Finally we break the silence. Today we announce the release of the Otomi Container Platform Community Edition and a EUR 1.2 Million seed investment.
In this blog post, I personally look back at a year with ups and downs, but we closed 2020 on a high note. When we started Red Kubes in 2019, I never thought we would be where we are now. 2020 turned out to be a year of extremes. In this blog post, I’ll share my journey towards getting funding and some background on why we’re going open source.
At the beginning of 2020, I actively started looking for capital to grow our company. I remember coming home after pitching our company for the first time at a Money Meets Ideas pitch event. The response was positive, so I thought we were safe. How wrong can you be? Getting an investment involves far more than pitching a group of investors. Anyway, after weeks I spoke with a couple of interested informal, and my god, did they have a lot of questions. They asked things I never thought about. And although we already had done a Proof of Concept at a very large dutch company, they did not believe our product was ready. Neither did they understand that a product like we developed is not bound to a specific market segment. Any fast-moving software company developing containerized applications and running them using technology like Kubernetes is a potential user.
After my first experiences, I fine-tuned my pitch deck and started to contact multiple Venture Capital firms. I also got in contact with Thomas Mensink from Golden Egg Check and participated multiple times in the StartupRoulette. If you’re a startup, I would definitely recommend doing this. During the StartupRoulette, I spoke to a lot of interesting people from different VCs. Some of the ‘dates’ resulted in a second virtual meeting (thanks to COVID), some did not. After talking to a lot of VCs, I found out that although most of the investors were very enthusiastic, they had no clue on what we’re doing or were only looking for investment opportunities in companies with an MMR of around 100k (yes, the Dutch go for safety). There were also VCs that liked what we were doing but wanted us to follow a different strategy. So no, the investment climate in the Netherlands is not ideal for technology startups who are not building some kind of SaaS or marketplace solution. And also COVID didn’t make it any easier. Getting in a meeting or a call with people seemed to be challenging — like they were all stuck at home and doing chores in the barn at the back.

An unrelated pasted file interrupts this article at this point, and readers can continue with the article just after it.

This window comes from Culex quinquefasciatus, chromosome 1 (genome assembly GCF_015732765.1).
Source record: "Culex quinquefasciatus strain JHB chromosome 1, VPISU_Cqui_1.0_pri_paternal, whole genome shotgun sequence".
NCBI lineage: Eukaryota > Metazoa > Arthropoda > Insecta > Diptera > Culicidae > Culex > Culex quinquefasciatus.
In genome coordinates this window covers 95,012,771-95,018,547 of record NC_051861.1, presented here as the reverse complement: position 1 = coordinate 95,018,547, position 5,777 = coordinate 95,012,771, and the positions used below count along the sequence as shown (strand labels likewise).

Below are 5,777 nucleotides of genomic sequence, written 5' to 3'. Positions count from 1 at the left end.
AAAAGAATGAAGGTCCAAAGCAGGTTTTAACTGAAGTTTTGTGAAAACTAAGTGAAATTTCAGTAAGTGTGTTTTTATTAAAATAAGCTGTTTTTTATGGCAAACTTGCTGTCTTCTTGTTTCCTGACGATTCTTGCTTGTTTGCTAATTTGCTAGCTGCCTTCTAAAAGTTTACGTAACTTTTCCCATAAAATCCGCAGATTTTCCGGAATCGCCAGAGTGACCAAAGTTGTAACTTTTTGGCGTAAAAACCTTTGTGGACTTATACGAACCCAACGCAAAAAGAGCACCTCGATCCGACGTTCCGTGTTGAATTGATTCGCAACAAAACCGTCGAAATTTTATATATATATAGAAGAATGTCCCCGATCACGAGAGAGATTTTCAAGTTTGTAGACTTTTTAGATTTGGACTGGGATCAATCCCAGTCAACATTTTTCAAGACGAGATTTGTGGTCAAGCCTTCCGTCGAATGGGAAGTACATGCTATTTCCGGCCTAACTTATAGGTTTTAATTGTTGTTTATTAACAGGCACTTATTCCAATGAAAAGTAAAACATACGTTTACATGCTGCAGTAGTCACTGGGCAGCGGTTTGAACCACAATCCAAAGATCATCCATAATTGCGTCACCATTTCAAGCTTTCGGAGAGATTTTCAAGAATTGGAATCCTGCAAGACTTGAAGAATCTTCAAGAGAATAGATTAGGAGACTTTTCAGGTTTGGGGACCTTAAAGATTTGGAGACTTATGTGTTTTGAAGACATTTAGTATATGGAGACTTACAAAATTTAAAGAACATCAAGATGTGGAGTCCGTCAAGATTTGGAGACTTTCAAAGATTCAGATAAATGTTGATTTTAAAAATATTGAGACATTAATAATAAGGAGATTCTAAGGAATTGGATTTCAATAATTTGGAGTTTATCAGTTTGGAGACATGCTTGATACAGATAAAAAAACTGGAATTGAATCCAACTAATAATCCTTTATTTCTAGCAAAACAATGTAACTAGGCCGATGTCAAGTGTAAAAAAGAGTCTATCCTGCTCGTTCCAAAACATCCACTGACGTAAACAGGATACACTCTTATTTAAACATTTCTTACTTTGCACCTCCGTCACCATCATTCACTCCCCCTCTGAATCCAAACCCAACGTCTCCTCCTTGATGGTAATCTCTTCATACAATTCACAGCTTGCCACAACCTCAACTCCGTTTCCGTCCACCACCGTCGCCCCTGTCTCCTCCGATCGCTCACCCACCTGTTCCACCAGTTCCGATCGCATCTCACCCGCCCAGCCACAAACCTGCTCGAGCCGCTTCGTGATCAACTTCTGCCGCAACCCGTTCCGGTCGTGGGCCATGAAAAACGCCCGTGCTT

And then out of the blue, Barry de Kock from Capital Mills called me. Capital Mills understood the problem we are solving and gave us carte blanche to execute a plan based on our own strategy. After intensive due diligence, including a technical audit from MadeWithLove (who said our product is top quality!), we closed the deal in December last year.
Today is not all about the funding announcement. We also launched the open-source Community Edition of Otomi Container Platform. And believe it or not, this is even more exciting than getting funding. This is the moment where we are going bare buttocks. Going open-source means really everybody can see what you’re doing and how you do it. And we all know developers especially are very critical. But this is also the main reason for going open source. We started building Otomi because we saw companies are all trying to invent the wheel for themselves. We don’t wanna become one of them. So why not join forces and let anybody have the opportunity to participate and last but not least, help us improve the quality. On the other hand, Otomi is a framework that serves as the glue between dozens of open source projects. We thrive on open source projects, so it seems logical that Otomi itself should be open source too.
Another argument for going open source is the fact that government organizations (like here in the Netherlands) promote its use. We saw that here in the Netherlands local government organizations are also struggling with Kubernetes. A national initiative even tries to provide a kind of Kubernetes reference implementation. Yes, they also are trying to invent the wheel themselves. By making Otomi available as open-source software, local government organizations can now stop worrying about building a Kubernetes-based platform and focus completely on software to make the lives of citizens more pleasant.
But now you might wonder: how are you going to earn money? Well, next to the core of Otomi (included in the CE version) we have also developed an EE version that offers features like self-service and delegation. This makes it even easier to use Kubernetes. With self-service, we offer a way to deploy containerized applications in a couple of minutes and expose them publicly within just a couple of minutes without writing any YAML code. Where the CE version can only be used with a single (administrator) role, the EE version supports multiple roles (super admin, team admin, and team member). Using the self-service, a super admin or team admin can onboard DevOps teams onto the platform with just a few clicks, and team members can log in into their own Otomi Console (that allows teams only to do what they’re allowed to do). Next to the EE version which we sell as Enterprise Software, we also offer Otomi as a managed service.
If I have to start by thanking someone, it is definitely Maurice Faber. Maurice is the founding father of Otomi and without him, we would still be in the dark ages. Maurice, of course, did not build everything himself. It was a team effort. So a big thanks to the whole team.
I would also like to thank Barry de Kock and Erwin van Veen for their trust in us and the very pleasant cooperation up till now. We are going to make this a great success together.